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In two years with the Phillies, Bryce Harper has entered a different stage of his life and career

Scott Lauber, The Philadelphia Inquirer on

Published in Baseball

In 2017, after the Washington Nationals lost by one run at home in the deciding game of a divisional round playoff series for the second year in a row, Bryce Harper packed his things and took a five-hour flight home with relief pitcher Brandon Kintzler, a fellow Las Vegas native and resident.

“He was young and just newly married,” Kintzler recalled by phone last week. “I think we had [veteran outfielder] Jayson Werth to kind of keep him in line.”

And now?

“I’m anxious to see,” said the 36-year-old Kintzler, who recently signed with the Phillies and is competing for a job in spring training. “He’s definitely a family man now. I’m anxious to see how he acts and how he goes about his business.”

Call it a hunch, but Kintzler likely will spot a difference.

As the Phillies gather for their first full-squad workout Monday in Clearwater, Fla., it’s striking how much Harper’s life has changed in the 725 days since he joined the Phillies. It isn’t only his 13-year, $330 million contract, still the record for free agents. He has also become a father -- of two. His son, Krew, was born in August 2019, and his daughter, Brooklyn, this past November.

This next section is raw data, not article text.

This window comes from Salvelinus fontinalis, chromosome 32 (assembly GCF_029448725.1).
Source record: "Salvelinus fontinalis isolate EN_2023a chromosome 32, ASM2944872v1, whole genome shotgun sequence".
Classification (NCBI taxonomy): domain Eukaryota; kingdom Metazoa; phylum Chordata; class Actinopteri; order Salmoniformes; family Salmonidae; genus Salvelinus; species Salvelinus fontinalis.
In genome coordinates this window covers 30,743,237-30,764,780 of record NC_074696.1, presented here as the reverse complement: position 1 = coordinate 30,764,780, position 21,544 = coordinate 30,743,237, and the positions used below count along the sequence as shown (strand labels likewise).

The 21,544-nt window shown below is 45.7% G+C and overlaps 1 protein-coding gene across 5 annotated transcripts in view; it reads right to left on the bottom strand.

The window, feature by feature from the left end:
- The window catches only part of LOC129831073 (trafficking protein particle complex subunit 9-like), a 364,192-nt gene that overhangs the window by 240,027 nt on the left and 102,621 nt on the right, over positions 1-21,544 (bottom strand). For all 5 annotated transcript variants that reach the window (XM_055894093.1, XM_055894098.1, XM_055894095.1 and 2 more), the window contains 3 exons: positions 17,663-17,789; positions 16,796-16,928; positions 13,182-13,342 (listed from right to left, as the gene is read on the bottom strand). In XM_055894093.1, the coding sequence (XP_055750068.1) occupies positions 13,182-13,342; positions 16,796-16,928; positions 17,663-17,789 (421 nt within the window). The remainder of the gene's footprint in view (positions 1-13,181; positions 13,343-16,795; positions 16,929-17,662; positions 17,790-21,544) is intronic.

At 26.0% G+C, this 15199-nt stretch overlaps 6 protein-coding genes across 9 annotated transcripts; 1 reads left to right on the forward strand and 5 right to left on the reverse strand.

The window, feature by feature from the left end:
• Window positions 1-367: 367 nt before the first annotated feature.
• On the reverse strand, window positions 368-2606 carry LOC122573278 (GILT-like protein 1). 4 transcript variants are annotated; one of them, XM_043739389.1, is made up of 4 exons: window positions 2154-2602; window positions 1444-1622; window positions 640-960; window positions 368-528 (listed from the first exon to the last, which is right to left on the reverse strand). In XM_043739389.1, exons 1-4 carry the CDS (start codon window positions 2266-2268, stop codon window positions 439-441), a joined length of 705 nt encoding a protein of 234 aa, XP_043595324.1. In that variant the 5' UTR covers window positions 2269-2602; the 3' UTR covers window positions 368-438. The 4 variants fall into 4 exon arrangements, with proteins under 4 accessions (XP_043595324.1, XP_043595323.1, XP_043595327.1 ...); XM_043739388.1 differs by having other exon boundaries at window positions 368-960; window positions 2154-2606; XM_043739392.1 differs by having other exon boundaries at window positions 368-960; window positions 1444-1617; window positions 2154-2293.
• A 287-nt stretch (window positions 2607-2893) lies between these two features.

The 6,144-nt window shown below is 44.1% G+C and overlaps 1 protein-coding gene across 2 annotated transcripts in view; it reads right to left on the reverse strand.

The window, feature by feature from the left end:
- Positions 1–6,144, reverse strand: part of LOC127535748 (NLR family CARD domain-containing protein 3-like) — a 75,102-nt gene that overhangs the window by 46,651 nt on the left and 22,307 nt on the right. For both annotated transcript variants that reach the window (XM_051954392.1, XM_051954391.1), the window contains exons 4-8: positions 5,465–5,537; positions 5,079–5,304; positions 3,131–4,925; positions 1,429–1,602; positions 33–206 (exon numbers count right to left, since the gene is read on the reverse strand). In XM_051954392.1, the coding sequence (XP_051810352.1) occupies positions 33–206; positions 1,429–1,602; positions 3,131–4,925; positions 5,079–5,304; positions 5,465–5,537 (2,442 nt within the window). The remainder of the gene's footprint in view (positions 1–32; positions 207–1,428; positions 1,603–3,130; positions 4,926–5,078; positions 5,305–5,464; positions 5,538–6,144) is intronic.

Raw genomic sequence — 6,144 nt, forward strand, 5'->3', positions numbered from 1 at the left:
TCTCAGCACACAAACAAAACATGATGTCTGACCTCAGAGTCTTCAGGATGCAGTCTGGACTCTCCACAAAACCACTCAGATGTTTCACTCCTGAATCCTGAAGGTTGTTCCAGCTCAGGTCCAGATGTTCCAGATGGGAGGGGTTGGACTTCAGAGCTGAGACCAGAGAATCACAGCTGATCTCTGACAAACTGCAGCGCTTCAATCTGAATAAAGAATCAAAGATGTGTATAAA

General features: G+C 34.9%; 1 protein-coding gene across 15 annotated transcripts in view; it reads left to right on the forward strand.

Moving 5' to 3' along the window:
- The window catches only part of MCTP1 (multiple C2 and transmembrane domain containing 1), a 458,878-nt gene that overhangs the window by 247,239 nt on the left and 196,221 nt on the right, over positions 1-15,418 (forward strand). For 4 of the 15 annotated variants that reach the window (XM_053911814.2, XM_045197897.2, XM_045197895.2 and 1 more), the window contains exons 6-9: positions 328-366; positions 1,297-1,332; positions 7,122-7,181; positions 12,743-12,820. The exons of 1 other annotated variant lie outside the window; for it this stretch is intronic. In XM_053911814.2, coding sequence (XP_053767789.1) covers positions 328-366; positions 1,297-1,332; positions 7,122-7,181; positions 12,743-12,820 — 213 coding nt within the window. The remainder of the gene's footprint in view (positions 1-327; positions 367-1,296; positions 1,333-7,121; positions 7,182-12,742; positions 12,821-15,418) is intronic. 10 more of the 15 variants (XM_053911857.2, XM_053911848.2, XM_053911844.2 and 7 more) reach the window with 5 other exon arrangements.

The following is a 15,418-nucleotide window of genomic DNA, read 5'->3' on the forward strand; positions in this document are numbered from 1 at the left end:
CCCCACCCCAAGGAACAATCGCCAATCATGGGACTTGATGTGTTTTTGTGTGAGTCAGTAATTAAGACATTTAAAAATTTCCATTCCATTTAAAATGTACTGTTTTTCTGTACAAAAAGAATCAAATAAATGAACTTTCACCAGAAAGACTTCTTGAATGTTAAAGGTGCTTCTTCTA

Harper is 28 now, which hardly seems possible considering he has been in the baseball zeitgeist since he appeared on the cover of Sports Illustrated at age 16 as the “Chosen One,” a distinction that invited as much jealousy and scrutiny within the sport as it did admiration. Phillies manager Joe Girardi joked Sunday that Harper “was [called] up when he was 12 years old.”

There are times when the Phillies’ star right fielder doesn’t act his age. He’s an avid gamer with an affinity for Fortnite. But he’s as likely to post pictures of his kids on social media, a sign that he’s in a decidedly different phase of both his life and career.

“I think he has a great balance in life,” Girardi said. “He’s a great husband, he’s a great father, which obviously, if you’re not around him, you wouldn’t know that. But I got a chance to witness it last year.”

With the Nationals, Harper was the kid with impossible expectations. Leadership wasn’t required in a clubhouse filled with older position players, including Werth, Ryan Zimmerman, Ian Desmond, and Daniel Murphy. But baseball also fosters a culture in which younger players are supposed to be more reserved. Harper’s overt displays of emotion on the field didn’t always sit well. In 2015, he fought with closer Jonathan Papelbon in the dugout.

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